The tourist and restaurant industry has been hard hit by the recession, and workers say they are facing proposals that would cut back healthcare and push workers to work harder and faster. Negotiations have just begun, and it's about health care costs. The employers pay for it now.
"They're trying to shift all of the health care costs to our members and that's unacceptable," said Mike Casey, president of Local 2.
"Our members' average income is about $35,000 a year and after taxes in San Francisco, the most expensive city in the country, we cannot afford to pay for our health care," said bartender James Taylor. "The employers are going to have to do it."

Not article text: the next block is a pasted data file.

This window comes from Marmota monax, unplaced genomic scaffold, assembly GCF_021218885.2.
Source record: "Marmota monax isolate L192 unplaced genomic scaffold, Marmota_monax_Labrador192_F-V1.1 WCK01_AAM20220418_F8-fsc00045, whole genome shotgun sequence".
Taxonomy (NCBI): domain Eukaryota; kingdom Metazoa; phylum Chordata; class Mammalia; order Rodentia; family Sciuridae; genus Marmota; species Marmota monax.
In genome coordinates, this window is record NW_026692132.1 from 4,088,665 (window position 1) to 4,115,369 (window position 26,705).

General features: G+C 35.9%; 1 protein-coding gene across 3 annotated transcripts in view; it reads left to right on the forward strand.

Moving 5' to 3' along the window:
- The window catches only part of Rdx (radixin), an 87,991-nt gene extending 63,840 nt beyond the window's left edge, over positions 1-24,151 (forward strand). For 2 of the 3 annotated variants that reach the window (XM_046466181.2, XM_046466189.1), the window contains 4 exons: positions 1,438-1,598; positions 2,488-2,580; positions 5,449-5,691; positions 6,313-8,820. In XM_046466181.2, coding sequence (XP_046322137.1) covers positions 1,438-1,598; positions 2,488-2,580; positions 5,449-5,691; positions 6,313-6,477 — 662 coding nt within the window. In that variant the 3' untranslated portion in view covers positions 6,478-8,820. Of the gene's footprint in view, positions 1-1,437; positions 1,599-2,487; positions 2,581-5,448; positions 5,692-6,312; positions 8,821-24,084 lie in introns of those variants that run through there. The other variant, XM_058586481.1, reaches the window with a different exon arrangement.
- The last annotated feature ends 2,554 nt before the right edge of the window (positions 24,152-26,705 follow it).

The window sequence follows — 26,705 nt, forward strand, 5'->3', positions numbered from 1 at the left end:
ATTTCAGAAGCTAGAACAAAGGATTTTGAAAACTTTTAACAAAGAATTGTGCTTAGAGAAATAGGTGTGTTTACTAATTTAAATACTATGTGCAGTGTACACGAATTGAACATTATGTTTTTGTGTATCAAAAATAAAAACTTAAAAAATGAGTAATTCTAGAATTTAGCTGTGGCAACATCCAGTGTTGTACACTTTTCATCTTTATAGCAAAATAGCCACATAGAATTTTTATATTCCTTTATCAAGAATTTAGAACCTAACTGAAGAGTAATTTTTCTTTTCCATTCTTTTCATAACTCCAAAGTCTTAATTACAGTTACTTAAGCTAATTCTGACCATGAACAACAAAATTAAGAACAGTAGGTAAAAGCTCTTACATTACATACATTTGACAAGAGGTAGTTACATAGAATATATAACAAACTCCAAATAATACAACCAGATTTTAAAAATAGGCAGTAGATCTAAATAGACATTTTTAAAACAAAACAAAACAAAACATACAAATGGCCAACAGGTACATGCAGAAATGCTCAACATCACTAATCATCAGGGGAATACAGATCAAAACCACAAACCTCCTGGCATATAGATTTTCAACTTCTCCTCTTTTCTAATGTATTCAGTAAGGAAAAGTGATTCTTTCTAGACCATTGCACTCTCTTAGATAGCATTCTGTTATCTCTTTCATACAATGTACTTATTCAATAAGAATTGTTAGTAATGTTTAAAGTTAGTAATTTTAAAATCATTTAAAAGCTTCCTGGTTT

Only Starwood has put forth a proposal. Nothing yet from the other big chains like Hyatt, Hilton, and Intercontinental. Calls by ABC7 to their corporate headquarters were not returned.
These are the same workers who went on strike in 2004. That strike lasted two weeks. This time they have political support from City Hall and Sacramento.
"The hotel workers of the city are the backbone of our economy," said Senator Mark Leno, D-San Francisco. "Tourism is our No. 1 industry in San Francisco.
The union is waiting for contract proposals from the majority of San Francisco hotels. The union remains ever optimistic. They say any talk of a work stoppage is strictly premature.